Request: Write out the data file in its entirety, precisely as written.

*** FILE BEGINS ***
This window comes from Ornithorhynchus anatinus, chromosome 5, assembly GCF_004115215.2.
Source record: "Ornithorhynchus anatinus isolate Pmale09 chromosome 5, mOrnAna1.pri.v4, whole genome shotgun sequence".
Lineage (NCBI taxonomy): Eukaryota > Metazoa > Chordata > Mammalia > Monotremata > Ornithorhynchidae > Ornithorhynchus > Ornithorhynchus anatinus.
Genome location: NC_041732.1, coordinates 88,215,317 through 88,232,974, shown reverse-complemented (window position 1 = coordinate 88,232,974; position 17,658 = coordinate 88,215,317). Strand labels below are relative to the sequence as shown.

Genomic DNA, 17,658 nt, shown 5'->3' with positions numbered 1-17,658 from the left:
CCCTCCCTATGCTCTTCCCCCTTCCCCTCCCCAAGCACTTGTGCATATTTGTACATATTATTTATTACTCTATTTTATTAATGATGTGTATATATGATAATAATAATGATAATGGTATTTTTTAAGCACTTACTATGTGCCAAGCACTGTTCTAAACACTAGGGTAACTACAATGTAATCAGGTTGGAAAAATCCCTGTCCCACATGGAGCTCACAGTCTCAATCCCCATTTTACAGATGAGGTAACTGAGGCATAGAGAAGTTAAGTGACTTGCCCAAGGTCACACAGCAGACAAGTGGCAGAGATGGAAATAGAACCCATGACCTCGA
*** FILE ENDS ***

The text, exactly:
This window comes from Ornithorhynchus anatinus, chromosome 5, assembly GCF_004115215.2.
Source record: "Ornithorhynchus anatinus isolate Pmale09 chromosome 5, mOrnAna1.pri.v4, whole genome shotgun sequence".
Lineage (NCBI taxonomy): Eukaryota > Metazoa > Chordata > Mammalia > Monotremata > Ornithorhynchidae > Ornithorhynchus > Ornithorhynchus anatinus.
Genome location: NC_041732.1, coordinates 88,215,317 through 88,232,974, shown reverse-complemented (window position 1 = coordinate 88,232,974; position 17,658 = coordinate 88,215,317). Strand labels below are relative to the sequence as shown.

Genomic DNA, 17,658 nt, shown 5'->3' with positions numbered 1-17,658 from the left:
CCCTCCCTATGCTCTTCCCCCTTCCCCTCCCCAAGCACTTGTGCATATTTGTACATATTATTTATTACTCTATTTTATTAATGATGTGTATATATGATAATAATAATGATAATGGTATTTTTTAAGCACTTACTATGTGCCAAGCACTGTTCTAAACACTAGGGTAACTACAATGTAATCAGGTTGGAAAAATCCCTGTCCCACATGGAGCTCACAGTCTCAATCCCCATTTTACAGATGAGGTAACTGAGGCATAGAGAAGTTAAGTGACTTGCCCAAGGTCACACAGCAGACAAGTGGCAGAGATGGAAATAGAACCCATGACCTCGA